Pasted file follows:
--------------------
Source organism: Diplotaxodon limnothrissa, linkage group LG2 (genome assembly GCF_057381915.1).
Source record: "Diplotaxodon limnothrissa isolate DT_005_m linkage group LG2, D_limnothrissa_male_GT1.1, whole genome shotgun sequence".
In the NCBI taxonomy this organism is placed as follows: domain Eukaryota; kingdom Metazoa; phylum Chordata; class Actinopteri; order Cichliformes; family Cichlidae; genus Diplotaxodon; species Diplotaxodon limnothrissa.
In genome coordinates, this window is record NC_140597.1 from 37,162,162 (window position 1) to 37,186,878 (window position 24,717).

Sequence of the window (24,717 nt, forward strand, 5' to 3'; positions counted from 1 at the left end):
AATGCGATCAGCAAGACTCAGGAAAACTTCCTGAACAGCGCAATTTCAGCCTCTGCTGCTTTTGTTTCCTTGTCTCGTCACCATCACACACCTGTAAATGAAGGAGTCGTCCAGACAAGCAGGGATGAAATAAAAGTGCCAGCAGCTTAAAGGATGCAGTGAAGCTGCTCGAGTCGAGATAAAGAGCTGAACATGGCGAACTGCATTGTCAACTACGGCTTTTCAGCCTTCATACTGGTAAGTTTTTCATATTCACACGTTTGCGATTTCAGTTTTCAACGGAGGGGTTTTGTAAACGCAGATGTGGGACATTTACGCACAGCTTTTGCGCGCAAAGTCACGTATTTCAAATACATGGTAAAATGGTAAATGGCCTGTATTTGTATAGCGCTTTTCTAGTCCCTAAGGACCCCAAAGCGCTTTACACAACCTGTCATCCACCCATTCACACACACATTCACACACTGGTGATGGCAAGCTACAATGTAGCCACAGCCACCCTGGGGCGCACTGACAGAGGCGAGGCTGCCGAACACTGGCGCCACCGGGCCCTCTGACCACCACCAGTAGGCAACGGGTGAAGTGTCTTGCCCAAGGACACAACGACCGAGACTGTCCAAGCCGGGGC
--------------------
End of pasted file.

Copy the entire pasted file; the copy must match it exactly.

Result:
Source organism: Diplotaxodon limnothrissa, linkage group LG2 (genome assembly GCF_057381915.1).
Source record: "Diplotaxodon limnothrissa isolate DT_005_m linkage group LG2, D_limnothrissa_male_GT1.1, whole genome shotgun sequence".
In the NCBI taxonomy this organism is placed as follows: domain Eukaryota; kingdom Metazoa; phylum Chordata; class Actinopteri; order Cichliformes; family Cichlidae; genus Diplotaxodon; species Diplotaxodon limnothrissa.
In genome coordinates, this window is record NC_140597.1 from 37,162,162 (window position 1) to 37,186,878 (window position 24,717).

Sequence of the window (24,717 nt, forward strand, 5' to 3'; positions counted from 1 at the left end):
AATGCGATCAGCAAGACTCAGGAAAACTTCCTGAACAGCGCAATTTCAGCCTCTGCTGCTTTTGTTTCCTTGTCTCGTCACCATCACACACCTGTAAATGAAGGAGTCGTCCAGACAAGCAGGGATGAAATAAAAGTGCCAGCAGCTTAAAGGATGCAGTGAAGCTGCTCGAGTCGAGATAAAGAGCTGAACATGGCGAACTGCATTGTCAACTACGGCTTTTCAGCCTTCATACTGGTAAGTTTTTCATATTCACACGTTTGCGATTTCAGTTTTCAACGGAGGGGTTTTGTAAACGCAGATGTGGGACATTTACGCACAGCTTTTGCGCGCAAAGTCACGTATTTCAAATACATGGTAAAATGGTAAATGGCCTGTATTTGTATAGCGCTTTTCTAGTCCCTAAGGACCCCAAAGCGCTTTACACAACCTGTCATCCACCCATTCACACACACATTCACACACTGGTGATGGCAAGCTACAATGTAGCCACAGCCACCCTGGGGCGCACTGACAGAGGCGAGGCTGCCGAACACTGGCGCCACCGGGCCCTCTGACCACCACCAGTAGGCAACGGGTGAAGTGTCTTGCCCAAGGACACAACGACCGAGACTGTCCAAGCCGGGGC